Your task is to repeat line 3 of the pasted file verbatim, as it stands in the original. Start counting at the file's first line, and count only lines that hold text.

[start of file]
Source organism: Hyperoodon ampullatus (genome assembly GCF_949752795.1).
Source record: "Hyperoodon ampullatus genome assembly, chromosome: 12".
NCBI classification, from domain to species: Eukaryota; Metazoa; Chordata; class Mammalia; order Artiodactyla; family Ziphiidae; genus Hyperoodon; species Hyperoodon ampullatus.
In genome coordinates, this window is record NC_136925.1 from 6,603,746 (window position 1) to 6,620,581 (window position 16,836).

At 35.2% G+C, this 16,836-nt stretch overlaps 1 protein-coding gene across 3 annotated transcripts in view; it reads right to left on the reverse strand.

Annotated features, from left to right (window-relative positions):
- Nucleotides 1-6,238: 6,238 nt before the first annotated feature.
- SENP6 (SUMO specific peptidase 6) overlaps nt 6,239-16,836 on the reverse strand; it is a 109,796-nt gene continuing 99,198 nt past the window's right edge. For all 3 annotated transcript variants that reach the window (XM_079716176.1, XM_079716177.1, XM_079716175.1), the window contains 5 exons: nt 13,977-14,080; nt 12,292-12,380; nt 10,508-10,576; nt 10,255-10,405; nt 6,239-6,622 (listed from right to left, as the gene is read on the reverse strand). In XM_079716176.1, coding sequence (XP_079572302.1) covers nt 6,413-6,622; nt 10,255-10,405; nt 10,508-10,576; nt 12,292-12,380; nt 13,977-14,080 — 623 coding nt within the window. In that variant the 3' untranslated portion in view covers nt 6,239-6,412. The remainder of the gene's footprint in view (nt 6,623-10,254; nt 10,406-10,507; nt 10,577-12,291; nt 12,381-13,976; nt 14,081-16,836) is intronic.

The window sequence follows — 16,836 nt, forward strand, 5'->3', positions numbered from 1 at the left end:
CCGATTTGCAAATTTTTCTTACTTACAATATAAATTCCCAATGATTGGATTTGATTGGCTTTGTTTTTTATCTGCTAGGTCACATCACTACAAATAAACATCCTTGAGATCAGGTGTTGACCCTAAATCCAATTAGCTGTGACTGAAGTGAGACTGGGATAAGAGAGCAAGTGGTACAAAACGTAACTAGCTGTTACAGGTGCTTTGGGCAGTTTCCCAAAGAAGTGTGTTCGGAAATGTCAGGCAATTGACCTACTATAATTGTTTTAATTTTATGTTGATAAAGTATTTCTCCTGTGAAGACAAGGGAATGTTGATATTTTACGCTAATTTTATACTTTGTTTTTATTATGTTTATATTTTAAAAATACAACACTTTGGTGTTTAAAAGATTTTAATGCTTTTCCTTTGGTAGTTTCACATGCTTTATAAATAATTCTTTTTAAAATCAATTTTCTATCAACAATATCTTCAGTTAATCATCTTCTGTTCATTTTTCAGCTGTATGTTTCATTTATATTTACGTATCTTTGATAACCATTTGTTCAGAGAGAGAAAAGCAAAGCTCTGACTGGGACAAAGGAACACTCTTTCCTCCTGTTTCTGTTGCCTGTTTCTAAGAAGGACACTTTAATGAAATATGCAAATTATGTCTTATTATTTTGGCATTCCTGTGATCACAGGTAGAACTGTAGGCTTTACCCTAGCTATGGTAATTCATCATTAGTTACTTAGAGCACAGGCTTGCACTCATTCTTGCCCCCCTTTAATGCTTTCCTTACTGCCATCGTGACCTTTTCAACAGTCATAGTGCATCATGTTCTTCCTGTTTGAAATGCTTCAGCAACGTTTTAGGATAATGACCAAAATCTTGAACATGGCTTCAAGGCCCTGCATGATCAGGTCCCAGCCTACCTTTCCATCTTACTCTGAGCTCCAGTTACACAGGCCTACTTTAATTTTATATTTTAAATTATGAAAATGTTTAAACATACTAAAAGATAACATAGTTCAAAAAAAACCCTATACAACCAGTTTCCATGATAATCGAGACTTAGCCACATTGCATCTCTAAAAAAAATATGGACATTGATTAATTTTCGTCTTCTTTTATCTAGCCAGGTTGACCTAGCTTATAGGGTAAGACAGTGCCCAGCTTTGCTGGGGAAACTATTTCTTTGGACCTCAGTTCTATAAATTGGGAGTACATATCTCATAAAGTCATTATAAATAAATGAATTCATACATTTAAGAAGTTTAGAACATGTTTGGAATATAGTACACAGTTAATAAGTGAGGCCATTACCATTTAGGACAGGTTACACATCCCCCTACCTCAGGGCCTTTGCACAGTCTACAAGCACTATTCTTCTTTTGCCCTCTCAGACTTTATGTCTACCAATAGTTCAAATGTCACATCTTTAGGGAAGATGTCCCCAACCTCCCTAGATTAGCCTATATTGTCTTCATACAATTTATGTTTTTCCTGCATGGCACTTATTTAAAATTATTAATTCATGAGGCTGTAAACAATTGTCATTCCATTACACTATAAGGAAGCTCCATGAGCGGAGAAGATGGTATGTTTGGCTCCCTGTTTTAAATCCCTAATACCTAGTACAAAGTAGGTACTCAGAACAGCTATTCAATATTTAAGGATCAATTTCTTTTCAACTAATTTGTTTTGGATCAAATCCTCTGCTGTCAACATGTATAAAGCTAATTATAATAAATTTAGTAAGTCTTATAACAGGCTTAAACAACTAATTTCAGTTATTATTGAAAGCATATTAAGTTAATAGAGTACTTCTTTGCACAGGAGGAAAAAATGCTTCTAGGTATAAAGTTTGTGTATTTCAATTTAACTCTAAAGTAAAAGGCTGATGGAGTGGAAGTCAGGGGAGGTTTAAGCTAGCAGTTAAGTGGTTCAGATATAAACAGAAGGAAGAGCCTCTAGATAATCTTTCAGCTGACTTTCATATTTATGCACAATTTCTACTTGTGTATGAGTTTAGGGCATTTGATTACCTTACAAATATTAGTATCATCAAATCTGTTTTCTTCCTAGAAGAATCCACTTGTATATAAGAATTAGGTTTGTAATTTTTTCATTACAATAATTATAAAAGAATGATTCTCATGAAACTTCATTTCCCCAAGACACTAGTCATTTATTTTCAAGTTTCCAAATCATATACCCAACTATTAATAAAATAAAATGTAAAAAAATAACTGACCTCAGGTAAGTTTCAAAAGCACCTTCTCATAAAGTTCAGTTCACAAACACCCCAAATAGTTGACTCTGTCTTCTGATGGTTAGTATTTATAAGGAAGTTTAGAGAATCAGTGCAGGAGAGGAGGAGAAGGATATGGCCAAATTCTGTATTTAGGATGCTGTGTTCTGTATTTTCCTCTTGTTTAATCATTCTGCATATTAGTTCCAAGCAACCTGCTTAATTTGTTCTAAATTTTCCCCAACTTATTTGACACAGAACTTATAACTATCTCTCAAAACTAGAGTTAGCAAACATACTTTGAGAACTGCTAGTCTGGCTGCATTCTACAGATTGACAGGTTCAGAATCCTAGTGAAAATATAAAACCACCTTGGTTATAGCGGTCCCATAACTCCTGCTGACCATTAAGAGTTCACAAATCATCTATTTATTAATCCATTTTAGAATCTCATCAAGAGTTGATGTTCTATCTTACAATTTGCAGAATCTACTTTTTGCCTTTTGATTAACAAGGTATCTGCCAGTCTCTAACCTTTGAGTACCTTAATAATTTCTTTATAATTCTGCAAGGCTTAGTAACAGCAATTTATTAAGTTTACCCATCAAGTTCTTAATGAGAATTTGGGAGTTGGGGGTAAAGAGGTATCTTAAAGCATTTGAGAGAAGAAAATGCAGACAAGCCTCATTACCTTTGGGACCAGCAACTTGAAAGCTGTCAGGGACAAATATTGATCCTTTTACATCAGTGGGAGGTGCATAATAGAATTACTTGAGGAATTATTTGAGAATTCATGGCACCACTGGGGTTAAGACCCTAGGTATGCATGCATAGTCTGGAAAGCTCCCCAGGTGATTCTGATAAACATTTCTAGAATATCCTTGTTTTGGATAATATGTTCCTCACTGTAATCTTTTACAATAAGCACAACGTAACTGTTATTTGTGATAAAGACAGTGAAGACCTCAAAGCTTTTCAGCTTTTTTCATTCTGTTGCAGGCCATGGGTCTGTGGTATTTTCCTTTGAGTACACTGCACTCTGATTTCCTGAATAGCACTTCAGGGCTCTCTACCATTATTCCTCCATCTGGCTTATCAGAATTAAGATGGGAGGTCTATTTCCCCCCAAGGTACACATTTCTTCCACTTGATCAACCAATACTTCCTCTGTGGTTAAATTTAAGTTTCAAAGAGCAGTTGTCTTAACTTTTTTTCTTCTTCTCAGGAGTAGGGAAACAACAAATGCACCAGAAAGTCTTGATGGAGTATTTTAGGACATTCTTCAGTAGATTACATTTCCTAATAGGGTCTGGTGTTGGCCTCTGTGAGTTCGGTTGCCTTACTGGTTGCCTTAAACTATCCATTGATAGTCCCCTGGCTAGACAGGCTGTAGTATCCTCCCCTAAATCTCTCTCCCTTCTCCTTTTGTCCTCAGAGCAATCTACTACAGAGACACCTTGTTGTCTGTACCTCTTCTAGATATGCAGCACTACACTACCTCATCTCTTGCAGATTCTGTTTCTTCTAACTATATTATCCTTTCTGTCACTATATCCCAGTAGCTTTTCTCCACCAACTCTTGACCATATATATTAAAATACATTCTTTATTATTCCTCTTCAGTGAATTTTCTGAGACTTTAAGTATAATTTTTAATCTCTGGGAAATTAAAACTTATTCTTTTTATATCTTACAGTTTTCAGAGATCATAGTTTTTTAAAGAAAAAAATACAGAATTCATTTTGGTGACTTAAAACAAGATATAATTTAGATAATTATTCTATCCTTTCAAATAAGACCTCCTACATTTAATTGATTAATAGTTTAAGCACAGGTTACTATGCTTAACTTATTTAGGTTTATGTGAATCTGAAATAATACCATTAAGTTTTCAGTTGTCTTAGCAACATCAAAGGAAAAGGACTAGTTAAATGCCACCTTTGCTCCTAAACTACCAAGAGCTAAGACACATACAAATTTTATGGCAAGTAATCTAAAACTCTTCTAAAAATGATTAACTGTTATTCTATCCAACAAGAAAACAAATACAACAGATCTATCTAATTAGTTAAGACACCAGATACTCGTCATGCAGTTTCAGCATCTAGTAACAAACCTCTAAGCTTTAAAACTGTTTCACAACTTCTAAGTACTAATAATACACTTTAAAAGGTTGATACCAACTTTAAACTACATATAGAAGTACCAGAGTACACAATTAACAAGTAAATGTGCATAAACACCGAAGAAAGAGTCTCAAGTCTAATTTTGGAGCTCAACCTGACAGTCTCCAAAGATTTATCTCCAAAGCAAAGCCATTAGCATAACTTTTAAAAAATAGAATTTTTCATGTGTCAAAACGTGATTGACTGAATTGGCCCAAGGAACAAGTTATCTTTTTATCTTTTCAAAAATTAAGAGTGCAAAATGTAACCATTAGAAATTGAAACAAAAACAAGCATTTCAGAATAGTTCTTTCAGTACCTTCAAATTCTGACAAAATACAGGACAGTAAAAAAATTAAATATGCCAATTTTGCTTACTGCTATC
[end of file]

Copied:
NCBI classification, from domain to species: Eukaryota; Metazoa; Chordata; class Mammalia; order Artiodactyla; family Ziphiidae; genus Hyperoodon; species Hyperoodon ampullatus.